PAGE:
Award-winning writer, actor, and director Michael Elias has written for television, film, theatre, and fiction. His writing projects have ranged from the outstanding comedy The Jerk with Steve Martin, Young Doctors in Love, The Frisco Kid, as well as Serial, and the mid-80’s sitcom Head of the Class. He kindly gave us some of his time to talk about his exciting new thriller You Can Go Home Now, as well as some of the differences in writing novels and screen writing and how audiences have changed over his lengthy career. He also let us in on his next upcoming thriller, as well as the “most important thing” that you need to know if you want to be a writer!
You can find Michael on Facebook, Twitter, and Instagram, along with at his website.
Hi, Michael! Can you please tell us a little about yourself?
Sure. I grew up in a rural upstate New York village. My parents showered me with love and books. At St. John’s College in Annapolis I studied classics, went to New York to be an actor and eventually came to Hollywood writing tv and film (Head of the Class, The Jerk) and finally claimed my postponed ambition, to write fiction.
How does screen writing compare to novel writing?
Screenwriters don’t have the same concerns as novelists. They’re only concerned with moving a story, using dialogue, action, and images that a director can shoot. They need to allow room for music, lighting, sound effects and the excellence of actors to bring it to life. Screenwriters can’t express inner thoughts and feelings (unless they use voice over) they don’t need to pay much attention to descriptions of rooms, clothes, cars, drinks, and even what people look like, or describe how they react physically, or speak their lines. Try writing “smiles broadly” or “grimaces” for Anthony Hopkins. The director and his/her army of costume designers, art directors, location managers, car wranglers, set decorators and stunt people don’t need you to write a room, a dress, or stage a fight or a car chase. But novel readers do. On the other hand, screenwriters sometimes get to hang out with movie stars.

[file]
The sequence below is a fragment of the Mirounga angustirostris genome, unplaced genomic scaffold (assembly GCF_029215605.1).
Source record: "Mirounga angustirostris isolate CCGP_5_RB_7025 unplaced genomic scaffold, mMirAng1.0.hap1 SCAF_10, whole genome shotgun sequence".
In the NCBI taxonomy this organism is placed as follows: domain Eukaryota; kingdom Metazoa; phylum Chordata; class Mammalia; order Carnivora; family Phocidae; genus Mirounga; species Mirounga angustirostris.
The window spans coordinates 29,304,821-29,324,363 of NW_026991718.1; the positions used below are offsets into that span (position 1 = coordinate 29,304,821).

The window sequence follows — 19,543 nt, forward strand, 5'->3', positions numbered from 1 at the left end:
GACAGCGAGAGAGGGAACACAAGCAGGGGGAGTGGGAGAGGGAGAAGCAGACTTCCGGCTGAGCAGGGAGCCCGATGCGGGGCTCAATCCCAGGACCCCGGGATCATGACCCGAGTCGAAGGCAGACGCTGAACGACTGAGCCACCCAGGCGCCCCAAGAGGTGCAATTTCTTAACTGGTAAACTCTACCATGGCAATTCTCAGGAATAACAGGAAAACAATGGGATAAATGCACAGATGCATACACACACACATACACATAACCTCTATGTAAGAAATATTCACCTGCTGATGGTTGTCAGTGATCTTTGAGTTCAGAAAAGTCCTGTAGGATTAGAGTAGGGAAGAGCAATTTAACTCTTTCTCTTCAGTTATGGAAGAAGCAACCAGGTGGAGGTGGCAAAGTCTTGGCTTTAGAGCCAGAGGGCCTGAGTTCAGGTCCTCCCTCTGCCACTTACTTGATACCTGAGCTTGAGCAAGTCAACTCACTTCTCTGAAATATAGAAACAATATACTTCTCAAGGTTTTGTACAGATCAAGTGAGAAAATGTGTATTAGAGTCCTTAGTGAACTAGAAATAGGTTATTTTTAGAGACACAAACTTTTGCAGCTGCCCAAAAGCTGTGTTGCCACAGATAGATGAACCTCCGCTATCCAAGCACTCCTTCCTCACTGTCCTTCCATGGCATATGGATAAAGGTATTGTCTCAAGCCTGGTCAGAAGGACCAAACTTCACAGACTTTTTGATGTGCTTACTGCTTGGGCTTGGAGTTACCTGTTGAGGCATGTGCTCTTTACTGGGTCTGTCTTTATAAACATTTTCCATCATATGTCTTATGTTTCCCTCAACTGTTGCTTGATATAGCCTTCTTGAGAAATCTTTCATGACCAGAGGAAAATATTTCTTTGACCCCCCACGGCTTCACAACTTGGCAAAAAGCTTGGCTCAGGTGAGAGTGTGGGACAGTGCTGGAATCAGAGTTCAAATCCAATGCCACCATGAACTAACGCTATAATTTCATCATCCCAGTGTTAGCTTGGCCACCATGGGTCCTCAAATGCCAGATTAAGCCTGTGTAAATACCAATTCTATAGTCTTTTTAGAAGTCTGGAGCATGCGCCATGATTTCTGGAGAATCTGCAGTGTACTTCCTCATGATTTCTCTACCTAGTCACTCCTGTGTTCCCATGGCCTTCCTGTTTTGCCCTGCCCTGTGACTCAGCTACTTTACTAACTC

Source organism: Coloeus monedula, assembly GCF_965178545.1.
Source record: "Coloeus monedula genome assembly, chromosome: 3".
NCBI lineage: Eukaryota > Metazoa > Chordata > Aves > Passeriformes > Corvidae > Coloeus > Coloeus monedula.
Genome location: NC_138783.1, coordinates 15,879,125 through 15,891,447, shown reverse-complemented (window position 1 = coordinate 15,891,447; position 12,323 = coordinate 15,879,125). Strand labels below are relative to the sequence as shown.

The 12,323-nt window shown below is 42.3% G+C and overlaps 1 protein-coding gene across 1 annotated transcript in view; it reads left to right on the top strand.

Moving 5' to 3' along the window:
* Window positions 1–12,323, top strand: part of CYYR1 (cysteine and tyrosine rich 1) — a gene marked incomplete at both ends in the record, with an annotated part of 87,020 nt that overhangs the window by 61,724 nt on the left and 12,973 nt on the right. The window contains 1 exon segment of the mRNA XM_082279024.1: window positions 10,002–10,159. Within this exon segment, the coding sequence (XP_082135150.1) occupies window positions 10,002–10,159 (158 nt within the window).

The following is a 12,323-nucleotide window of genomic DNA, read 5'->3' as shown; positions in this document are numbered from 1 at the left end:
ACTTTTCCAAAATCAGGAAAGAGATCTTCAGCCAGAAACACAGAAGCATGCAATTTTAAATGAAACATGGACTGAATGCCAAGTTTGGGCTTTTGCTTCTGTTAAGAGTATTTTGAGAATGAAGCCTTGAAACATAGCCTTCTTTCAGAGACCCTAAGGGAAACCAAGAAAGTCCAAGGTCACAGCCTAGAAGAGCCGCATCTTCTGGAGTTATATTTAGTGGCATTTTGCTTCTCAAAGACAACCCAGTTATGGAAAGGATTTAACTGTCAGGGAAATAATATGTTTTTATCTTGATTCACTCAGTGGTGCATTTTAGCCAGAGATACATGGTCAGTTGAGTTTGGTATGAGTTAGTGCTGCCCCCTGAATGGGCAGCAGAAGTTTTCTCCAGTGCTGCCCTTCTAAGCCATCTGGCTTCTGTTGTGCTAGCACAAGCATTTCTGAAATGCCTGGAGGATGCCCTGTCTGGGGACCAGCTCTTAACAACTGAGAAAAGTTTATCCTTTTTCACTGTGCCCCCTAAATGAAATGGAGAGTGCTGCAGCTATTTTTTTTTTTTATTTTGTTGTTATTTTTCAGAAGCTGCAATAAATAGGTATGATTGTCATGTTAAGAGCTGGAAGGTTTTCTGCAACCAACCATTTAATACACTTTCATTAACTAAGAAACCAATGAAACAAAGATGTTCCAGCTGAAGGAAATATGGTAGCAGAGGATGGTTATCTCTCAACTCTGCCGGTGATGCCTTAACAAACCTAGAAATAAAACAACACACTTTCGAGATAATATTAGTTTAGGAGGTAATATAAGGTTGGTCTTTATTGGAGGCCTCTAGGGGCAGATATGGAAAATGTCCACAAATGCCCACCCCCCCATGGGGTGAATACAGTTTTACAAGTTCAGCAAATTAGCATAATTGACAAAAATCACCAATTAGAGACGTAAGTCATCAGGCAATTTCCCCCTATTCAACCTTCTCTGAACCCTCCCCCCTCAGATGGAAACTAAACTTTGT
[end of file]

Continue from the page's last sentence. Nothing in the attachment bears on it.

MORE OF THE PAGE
Tell us a little about You Can Go Home Now, which releases on June 23rd 2020, and where the inspiration for the book came from.
You Can Go Home Now is about Nina Karim, a young Queens homicide detective investigating the cold case murders of abusive men. She discovers that their widows all had the same alibi – they were in Artemis, a battered women’s shelter when their spouses were killed.
Her father, a Planned Parenthood doctor, was assassinated by an anti-abortion fanatic. She is obsessed with finding the killer—and taking her own revenge.
I think the idea book had its origin in thinking about revenge and why we celebrate it in our culture and at the same time reject it as anti-social.
And then the title came, perhaps as a buried disagreement to Thomas Wolfe’s You Can’t Go Home Again, my favorite book as a teenager.